Kill The Death Penalty

This post is an expansion of a comment in a thread way down below.  Partly because my monkeying with my code this morning put a crimp in my morning blogging schedule.  Partly because the subject deserves it.

I oppose the death penalty, not because I break with most conservatives on the issue, but  because I am a conservative.

Stay with me on this one.

Conservatism is about upholding time-honored truths.

One of those truths is that the individual – one of the “Free Association of Equals” that our society is supposed to be, in the conservative view of things – is of supreme importance, and should be protected from the excesses of government. It’s why we conservative natter on about things like the Tenth Amendment – because we uphold the worth of the individual; there are some things that, to protect the individual, the government should just stay out of.

This directly contradicts the notion that individuals are “eggs” to be broken in the interest of the state’s convenience to make a social “omelet”. Frequent liberal commenter “RickDFL”’s left a remark in the comment section yesterday, that actually sent me looking for a remark about eggs and omelets that I coulda sworn Lenin or Stalin or Mao or Hitler made. No dice – the closest I got was Stalin’s “one death is a tragedy; a million deaths is a statistic” – but Rick (I puke in my mouth a little bit in writing this) is right; it’s something one of them would say.

Conservatives do believe that the pursuit of good requires sacrifice; the Americans who died at Omaha Beach and Gettysburg and Chosin Reservoir were also of incalculable value, and they did nothing to deserve what happened except serving their country, and their loss was a tragedy for all of us. But they died (most of us believe) for a greater good, in a time and a place and for a cause for which there was no alternative, and which helped bring immense good as a result.

Killing an innocent person to “deter” the guilty? It brings no good (the guilty party goes free forever!) (I mean, what DA is going to say “oops – killed the wrong guy the first time! Let’s try this again!”), there is an alternative, and, lest we forget, it kills an individual who did no wrong – which is exactly who this society is supposed to protect.

And it echoes Andrea Dworkin (or Catherine McKinnon?  Jeff Fecke?  I get confused) who said it’d be “good” if men got falsely imprisoned for rape, to make all the real rapists a little more afraid. It’s an idea straight out of the worst of the French Revolution (which had no problem executing the innocent “pour l’encourager les autres“), carried on via Stalin and Hitler and Mao and Pol Pot.

Hypothetically, if the system could be “perfected”, would I support it? Sure. But that’s another tenet of conservatism; mankind can never be perfected; the hypothetical is pointless. And to a conservative, protecting people from the problems that human imperfection brings to government drives what government is supposed to do – including impelling government to back out of big parts of our society.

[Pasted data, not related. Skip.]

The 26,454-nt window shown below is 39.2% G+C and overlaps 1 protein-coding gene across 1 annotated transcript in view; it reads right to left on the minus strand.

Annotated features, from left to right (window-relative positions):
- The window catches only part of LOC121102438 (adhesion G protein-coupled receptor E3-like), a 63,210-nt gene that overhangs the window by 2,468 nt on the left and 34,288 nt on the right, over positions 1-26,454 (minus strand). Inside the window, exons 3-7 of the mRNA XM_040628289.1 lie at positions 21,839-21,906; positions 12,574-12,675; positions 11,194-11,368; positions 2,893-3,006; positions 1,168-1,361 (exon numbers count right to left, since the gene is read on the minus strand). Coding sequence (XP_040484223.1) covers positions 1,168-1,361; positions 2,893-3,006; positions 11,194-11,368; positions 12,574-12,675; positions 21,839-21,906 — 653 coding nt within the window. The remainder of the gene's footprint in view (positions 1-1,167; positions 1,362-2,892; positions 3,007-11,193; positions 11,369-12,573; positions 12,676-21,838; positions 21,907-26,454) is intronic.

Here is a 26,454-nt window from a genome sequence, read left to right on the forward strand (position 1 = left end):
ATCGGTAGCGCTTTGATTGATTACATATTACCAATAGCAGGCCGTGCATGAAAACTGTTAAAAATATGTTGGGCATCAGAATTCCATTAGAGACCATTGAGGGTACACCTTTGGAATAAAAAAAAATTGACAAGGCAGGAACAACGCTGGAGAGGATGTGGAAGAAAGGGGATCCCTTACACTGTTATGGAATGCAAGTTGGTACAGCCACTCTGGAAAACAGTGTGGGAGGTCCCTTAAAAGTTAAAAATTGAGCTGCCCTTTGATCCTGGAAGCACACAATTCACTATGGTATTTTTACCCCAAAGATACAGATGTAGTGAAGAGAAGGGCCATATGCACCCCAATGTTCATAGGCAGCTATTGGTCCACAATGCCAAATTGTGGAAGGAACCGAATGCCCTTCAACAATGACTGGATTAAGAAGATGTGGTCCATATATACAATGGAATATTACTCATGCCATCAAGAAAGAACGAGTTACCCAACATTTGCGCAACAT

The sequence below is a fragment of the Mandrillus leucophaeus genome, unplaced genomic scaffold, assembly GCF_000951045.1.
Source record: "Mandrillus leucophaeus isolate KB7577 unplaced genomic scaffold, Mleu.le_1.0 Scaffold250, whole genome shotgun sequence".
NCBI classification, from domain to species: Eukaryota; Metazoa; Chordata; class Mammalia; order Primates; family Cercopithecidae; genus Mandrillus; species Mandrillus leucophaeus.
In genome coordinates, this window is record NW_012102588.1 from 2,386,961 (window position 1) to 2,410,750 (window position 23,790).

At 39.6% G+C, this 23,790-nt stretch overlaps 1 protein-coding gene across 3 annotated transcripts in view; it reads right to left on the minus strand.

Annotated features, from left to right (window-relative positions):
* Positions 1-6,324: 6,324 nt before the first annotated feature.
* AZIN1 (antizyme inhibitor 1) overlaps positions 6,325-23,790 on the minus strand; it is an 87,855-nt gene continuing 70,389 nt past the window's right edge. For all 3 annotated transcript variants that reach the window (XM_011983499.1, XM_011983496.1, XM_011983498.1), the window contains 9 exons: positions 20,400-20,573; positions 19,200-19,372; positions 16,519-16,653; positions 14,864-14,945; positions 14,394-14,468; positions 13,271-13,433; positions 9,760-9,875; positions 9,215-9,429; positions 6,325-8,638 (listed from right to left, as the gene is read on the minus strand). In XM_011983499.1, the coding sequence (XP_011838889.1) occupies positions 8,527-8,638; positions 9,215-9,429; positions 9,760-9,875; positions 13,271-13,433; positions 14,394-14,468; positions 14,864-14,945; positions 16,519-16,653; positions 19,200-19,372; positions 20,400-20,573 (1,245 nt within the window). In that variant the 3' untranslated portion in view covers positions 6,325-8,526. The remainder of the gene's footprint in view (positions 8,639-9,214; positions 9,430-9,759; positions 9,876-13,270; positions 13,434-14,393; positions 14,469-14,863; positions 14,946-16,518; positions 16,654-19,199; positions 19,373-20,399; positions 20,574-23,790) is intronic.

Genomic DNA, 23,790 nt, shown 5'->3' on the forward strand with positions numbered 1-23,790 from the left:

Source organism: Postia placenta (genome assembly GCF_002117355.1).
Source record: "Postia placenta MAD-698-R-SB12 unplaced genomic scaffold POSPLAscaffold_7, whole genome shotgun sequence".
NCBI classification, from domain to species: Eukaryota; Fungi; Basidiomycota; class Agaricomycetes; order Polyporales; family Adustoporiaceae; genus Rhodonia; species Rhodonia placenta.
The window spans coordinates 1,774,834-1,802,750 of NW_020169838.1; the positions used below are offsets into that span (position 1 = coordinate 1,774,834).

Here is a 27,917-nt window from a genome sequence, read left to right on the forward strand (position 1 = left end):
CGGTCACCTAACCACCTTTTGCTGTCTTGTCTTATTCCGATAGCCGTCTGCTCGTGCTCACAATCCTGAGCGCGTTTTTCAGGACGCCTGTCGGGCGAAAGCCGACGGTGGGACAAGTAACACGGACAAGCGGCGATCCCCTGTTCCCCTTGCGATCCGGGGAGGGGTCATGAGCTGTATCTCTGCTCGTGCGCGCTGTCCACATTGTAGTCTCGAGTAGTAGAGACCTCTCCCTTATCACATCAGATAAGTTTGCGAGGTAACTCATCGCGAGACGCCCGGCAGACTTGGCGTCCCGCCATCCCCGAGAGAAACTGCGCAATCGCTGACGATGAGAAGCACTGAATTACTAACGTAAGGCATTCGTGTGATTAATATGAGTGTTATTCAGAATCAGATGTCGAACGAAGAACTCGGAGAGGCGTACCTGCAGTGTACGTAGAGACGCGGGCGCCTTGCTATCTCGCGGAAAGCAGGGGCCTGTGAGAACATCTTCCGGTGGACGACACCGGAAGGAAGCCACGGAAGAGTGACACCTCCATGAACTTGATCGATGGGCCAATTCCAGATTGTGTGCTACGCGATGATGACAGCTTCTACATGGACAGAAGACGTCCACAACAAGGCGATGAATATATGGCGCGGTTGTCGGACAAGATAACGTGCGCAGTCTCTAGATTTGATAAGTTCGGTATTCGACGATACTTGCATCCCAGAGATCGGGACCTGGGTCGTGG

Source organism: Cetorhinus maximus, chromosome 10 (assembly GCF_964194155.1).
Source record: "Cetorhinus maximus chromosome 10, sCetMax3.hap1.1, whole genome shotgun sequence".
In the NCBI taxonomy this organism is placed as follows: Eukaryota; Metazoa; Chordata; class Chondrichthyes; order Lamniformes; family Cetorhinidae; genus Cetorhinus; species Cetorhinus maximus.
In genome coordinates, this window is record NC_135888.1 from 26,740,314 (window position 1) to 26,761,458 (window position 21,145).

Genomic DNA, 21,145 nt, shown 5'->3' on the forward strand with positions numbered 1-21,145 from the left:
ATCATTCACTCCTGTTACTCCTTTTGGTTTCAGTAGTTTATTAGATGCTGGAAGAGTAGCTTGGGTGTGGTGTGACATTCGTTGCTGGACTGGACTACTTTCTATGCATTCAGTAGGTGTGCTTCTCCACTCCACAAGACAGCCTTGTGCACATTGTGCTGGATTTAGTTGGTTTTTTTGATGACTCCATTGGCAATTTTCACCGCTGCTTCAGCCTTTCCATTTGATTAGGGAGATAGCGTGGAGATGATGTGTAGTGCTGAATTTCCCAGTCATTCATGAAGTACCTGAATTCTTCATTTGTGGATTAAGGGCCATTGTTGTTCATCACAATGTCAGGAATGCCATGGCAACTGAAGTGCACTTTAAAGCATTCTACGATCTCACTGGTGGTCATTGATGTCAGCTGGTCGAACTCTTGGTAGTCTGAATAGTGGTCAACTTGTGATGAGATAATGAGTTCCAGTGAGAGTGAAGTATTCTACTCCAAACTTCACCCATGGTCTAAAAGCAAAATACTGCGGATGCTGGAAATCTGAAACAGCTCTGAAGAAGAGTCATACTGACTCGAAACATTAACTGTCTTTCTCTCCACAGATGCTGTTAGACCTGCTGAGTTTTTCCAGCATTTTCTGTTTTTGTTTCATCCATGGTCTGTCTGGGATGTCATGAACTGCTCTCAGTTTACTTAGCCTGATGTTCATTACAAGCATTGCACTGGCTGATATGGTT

So since…

  1. Mankind – including prosecutors and the police – can never be perfected, and…
  2. these imperfections kill the innocent, and…
  3.  killing the innocent is immeasurably evil, and…
  4.  since a foolproof alternative exists that surely and swiftly punishes the guilty (remember – life in supermax without parole begins at sentencing; death takes an average of 12 years) while protecting the innocent, and…
  5. protecting the innocent is one of society’s supreme goods, then…

…abolishing the death penalty is supremely conservative.

To me, the logic of my stance depends on the five interconnected points above – all drawn from orthodox conservative beliefs to a finely-polished “t”.  If you want to disagree, by all means do it in the comment section.  But if you can’t successfully attack that five-point chain of logic, I’m not sure you’ll get a lot of traction with me.

62 thoughts on “Kill The Death Penalty

  1. Duplicate posts bursting with verbiage.

    To be fair, one of her posts got hung up in the moderation queue.

  2. I thought so, but since posts were actually different (ok, shoot me for using the word “duplicate”) I wouldn’t put it past DG to post things twice just to see more of his words in print.

  3. justplainangry Says:

    October 24th, 2009 at 9:56 am
    I thought so, but since posts were actually different (ok, shoot me for using the word “duplicate”) I wouldn’t put it past DG to post things twice just to see more of his words in print.

    HER words, not his – I’m female, justplaincrabby.l

    And for some reason, as Mitch can verify, I’ve been having chronic problems with posts appearing, disappearing, and then sometimes reappearing, sometimes not.